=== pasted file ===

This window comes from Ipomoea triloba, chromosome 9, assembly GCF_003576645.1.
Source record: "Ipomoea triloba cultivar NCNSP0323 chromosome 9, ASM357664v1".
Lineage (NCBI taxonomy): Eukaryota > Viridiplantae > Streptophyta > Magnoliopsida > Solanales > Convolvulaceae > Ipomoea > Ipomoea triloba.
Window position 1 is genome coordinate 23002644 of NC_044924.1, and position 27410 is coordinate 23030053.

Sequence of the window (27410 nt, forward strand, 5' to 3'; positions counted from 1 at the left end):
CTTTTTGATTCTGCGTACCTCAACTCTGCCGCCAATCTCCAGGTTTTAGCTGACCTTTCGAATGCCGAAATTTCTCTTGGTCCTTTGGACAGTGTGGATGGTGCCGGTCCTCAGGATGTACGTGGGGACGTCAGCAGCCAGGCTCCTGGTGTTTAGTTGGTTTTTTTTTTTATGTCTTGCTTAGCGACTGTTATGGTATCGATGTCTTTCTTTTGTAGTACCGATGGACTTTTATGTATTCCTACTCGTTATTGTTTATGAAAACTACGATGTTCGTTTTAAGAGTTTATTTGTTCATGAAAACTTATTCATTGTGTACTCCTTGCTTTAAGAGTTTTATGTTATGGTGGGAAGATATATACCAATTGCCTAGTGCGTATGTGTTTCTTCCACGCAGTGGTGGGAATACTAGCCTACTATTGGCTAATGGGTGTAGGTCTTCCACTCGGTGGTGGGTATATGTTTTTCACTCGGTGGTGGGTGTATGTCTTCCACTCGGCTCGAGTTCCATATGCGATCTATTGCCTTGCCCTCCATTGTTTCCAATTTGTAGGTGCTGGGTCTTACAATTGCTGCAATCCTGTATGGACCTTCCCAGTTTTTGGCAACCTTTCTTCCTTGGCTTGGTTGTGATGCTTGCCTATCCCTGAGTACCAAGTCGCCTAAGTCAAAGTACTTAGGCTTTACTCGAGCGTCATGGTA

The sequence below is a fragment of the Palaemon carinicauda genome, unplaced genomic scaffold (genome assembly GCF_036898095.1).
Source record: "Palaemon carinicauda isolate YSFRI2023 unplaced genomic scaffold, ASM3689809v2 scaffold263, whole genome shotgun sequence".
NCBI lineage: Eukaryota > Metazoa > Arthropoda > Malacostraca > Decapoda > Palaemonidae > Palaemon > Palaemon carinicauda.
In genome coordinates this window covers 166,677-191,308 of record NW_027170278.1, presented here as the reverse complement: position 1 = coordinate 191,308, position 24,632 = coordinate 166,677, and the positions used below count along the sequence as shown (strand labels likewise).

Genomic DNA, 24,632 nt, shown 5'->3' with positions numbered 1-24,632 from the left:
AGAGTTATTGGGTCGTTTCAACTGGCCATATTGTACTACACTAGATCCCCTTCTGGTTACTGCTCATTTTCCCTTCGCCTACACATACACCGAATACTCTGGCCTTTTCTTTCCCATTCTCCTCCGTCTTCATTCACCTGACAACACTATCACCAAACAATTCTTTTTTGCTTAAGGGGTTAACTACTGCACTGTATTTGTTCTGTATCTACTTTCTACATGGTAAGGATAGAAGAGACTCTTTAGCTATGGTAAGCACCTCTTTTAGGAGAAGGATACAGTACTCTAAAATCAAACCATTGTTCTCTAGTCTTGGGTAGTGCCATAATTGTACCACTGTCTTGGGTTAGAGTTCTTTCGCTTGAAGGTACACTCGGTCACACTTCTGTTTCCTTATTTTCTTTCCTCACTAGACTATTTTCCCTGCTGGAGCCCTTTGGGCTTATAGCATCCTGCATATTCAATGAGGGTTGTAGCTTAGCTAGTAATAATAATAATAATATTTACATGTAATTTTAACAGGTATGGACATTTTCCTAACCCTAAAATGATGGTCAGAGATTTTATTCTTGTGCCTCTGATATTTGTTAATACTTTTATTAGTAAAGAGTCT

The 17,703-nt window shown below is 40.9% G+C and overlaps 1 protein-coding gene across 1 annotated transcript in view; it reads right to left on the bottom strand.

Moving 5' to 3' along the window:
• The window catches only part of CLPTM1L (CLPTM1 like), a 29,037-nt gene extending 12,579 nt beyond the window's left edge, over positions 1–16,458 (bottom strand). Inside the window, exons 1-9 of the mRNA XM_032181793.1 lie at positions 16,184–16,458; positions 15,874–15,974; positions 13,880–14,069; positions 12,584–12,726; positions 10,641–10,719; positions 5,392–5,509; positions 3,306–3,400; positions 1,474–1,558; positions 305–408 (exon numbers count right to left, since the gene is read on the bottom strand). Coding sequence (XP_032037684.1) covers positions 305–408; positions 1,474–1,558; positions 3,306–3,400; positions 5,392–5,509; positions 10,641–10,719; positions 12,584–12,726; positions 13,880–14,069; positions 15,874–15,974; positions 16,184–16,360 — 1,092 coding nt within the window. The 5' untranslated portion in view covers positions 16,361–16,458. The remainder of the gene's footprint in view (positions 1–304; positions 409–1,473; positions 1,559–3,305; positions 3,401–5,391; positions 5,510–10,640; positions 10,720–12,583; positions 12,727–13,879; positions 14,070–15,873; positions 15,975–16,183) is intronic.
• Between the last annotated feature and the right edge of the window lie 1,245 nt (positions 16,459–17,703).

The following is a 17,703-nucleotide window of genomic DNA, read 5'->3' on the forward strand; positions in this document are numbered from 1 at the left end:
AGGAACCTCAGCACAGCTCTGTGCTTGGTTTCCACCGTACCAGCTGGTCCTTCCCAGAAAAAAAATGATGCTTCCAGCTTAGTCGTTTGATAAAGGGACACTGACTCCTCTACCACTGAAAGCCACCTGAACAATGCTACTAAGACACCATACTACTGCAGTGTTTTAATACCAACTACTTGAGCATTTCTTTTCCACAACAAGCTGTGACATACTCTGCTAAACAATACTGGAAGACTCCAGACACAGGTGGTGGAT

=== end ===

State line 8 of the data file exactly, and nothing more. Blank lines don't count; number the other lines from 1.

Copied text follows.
Source record: "Palaemon carinicauda isolate YSFRI2023 unplaced genomic scaffold, ASM3689809v2 scaffold263, whole genome shotgun sequence".